Interviews:

Interview with Bryan Chan on RTHK’s Teen Time. Discussion around new years resolutions, and why it can be so hard to form and keep habits. Insight into some strategies to destroy your bad habits and develop more useful ones. 

Interview with Bryan Chan on RTHK’s Teen Time. Introduction to the field of performance psychology and how it can apply to elite athletes as well as everyday individuals.

As featured in:

“To support our players in doing
that, we have employed the services of sport psychologist, Hiren Khemlani and his company Peak of Mind. Initially Hiren gave a presentation to our Football Committee and impressed with his mental perspectives, to give our players an additional edge.”

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“Men are less likely to report mental health than women, but suicide for men is double that of women,” said Hiren Khemlani, a performance psychologist and corporate wellness trainer. “There is a problem there – men aren’t getting the treatment they need.”

Men tend to be less informed about mental health than women, Khemlani said. Gender stereotypes also play a role, with men traditionally seen as being stoic in facing adversity and not needing anyone’s help. In a society that frowns on men who show signs of vulnerability, that tends to play out as irritability, aggression, or an escape into alcohol or drugs.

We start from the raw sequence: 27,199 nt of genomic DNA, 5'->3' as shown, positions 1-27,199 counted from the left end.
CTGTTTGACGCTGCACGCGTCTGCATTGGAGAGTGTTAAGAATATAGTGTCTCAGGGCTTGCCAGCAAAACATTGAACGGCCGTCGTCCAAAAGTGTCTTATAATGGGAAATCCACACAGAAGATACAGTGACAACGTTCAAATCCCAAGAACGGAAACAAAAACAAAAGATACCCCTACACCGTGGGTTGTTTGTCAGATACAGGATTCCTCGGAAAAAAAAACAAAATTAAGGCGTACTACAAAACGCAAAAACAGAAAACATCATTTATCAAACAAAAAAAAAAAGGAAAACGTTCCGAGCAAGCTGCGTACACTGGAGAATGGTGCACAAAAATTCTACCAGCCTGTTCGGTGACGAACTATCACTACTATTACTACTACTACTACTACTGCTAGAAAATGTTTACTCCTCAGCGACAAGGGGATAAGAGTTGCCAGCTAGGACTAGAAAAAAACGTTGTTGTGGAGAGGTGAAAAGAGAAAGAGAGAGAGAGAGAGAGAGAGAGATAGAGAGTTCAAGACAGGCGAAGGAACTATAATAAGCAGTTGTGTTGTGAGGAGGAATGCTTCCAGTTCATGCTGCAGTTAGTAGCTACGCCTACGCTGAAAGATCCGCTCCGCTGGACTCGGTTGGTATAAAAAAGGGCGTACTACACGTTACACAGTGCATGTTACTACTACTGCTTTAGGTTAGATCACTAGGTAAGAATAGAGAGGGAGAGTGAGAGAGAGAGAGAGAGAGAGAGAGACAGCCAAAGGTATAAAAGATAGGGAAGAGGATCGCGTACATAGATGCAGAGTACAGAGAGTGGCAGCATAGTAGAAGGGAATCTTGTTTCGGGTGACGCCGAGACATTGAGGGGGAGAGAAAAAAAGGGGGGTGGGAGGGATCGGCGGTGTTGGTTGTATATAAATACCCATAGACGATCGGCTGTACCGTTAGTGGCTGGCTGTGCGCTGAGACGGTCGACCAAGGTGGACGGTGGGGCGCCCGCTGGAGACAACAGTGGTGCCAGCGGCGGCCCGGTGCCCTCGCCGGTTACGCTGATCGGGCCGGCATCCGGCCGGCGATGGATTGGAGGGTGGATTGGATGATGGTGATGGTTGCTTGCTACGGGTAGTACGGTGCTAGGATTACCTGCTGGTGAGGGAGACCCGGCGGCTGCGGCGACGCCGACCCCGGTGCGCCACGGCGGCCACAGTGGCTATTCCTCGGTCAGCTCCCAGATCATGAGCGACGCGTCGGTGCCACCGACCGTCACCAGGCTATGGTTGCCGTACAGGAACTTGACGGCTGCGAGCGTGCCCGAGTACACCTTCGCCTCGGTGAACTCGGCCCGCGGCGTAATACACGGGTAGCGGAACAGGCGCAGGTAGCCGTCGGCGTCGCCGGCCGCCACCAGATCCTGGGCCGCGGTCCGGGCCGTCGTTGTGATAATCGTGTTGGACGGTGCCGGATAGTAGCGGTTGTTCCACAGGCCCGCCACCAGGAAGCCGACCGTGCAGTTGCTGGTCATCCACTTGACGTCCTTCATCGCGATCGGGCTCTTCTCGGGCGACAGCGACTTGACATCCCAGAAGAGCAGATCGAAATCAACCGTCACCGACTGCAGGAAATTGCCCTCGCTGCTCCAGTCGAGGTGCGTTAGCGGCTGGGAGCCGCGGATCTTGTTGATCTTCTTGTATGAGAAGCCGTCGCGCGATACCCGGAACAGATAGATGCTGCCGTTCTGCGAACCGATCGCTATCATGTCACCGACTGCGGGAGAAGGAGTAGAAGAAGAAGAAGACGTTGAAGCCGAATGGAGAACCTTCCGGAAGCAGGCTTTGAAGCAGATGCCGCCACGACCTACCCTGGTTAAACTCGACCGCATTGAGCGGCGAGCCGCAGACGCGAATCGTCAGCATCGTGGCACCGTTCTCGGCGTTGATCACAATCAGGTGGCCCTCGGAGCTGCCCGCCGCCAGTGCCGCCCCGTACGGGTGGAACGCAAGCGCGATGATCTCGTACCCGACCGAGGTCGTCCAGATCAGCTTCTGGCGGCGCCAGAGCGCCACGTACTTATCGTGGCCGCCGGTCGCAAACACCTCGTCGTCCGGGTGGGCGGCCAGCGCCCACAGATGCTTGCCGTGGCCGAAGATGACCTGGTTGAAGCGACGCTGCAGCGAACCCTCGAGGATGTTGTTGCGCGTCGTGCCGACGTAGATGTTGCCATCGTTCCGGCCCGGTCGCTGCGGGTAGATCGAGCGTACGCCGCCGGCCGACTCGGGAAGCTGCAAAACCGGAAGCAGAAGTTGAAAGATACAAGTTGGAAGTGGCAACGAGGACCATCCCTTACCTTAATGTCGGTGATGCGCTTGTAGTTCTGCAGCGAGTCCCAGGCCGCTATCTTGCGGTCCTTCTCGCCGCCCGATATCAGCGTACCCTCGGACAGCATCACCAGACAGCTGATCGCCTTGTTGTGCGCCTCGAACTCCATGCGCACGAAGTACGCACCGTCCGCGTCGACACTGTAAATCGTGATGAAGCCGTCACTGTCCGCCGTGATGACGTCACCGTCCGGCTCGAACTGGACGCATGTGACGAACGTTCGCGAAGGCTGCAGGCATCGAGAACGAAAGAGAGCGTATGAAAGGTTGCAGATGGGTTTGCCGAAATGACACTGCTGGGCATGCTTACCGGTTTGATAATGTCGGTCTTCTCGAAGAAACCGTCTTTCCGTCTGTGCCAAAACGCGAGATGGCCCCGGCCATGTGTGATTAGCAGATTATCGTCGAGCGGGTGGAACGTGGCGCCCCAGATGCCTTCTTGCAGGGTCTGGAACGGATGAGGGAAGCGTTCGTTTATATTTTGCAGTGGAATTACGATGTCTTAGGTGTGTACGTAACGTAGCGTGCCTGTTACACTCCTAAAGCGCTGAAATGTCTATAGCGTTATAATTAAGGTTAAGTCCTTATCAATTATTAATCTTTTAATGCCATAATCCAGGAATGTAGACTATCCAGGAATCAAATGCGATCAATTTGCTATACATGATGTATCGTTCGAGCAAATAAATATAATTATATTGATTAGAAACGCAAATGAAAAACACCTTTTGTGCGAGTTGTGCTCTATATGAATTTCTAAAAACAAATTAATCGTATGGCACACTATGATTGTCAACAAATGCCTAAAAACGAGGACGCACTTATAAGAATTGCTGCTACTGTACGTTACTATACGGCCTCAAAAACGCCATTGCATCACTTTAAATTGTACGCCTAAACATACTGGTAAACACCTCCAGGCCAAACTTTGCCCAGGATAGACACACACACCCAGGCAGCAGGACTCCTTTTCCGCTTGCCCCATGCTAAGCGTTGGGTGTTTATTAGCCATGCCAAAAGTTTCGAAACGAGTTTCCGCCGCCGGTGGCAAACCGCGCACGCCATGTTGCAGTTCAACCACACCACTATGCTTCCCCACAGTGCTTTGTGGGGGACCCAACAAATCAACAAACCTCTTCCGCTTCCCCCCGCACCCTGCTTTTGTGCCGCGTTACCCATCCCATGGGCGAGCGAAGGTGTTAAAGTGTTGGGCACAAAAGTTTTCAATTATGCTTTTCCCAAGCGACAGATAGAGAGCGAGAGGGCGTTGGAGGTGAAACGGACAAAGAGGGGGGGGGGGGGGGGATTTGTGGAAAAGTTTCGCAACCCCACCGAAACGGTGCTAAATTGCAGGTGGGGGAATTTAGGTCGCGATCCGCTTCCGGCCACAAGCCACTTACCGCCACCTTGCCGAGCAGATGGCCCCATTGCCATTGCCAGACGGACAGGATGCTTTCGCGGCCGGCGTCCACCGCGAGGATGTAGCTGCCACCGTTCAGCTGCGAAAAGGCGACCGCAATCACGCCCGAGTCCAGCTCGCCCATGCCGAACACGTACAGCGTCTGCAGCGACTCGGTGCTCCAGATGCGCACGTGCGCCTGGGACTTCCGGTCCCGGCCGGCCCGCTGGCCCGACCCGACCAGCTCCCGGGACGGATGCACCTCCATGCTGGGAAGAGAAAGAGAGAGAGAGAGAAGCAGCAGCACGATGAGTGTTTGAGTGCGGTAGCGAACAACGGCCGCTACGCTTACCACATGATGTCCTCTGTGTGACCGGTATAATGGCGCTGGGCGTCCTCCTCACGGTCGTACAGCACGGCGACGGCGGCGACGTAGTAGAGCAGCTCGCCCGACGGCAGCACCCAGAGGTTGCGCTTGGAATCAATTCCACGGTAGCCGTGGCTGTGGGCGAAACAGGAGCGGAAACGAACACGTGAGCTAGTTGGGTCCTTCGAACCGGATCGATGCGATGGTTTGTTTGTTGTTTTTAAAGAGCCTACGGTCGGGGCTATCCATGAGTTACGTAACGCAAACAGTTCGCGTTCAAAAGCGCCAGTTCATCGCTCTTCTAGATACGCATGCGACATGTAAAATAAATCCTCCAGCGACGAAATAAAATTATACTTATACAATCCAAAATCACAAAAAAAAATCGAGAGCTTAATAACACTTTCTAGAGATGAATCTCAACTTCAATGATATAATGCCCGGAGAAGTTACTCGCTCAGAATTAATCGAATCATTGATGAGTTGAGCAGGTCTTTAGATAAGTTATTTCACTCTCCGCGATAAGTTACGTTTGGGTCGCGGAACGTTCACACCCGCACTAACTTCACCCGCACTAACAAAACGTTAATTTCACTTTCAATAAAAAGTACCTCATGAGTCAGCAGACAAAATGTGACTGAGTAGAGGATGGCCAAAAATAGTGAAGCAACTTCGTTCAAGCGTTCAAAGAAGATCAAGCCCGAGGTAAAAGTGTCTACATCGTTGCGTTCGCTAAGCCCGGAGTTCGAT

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“Perhaps more importantly, stress impacts your physical and mental health, which can subsequently affect your performance (Colligan & Higgins, 2006). After all, you’re not going to do your best work when you’re struggling with headaches, sleeplessness, and battling issues such as anxiety and depression all due to chronic stress.”

Excerpt from: Identifying and Managing the Impact of Stress on Performance – Hiren Khemlani

These disruptions have consequences for athletes at the apex of highly competitive sports, say experts. “Athletes utilize preparation routines to improve their technical and tactical skills, and this provides them with the opportunity to develop their mental skills by practicing things like mental imagery and relaxation techniques,” says Hiren Khemlani, a performance psychologist and director of Peak of Mind, a sports psychology firm based in Hong Kong. “Disruptions to routine — for example through cancelled training sessions — deny athletes the opportunity to develop these skills in a less pressurized environment, and can subsequently influence confidence levels.”

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“There is an intrinsic nature to why people engage in sport, and it is through promoting these motives that sport has the potential to play a massive role in contributing to peace and development in society.”

Excerpt From: Sports: Play to improve, not to prove – Hiren Khemlani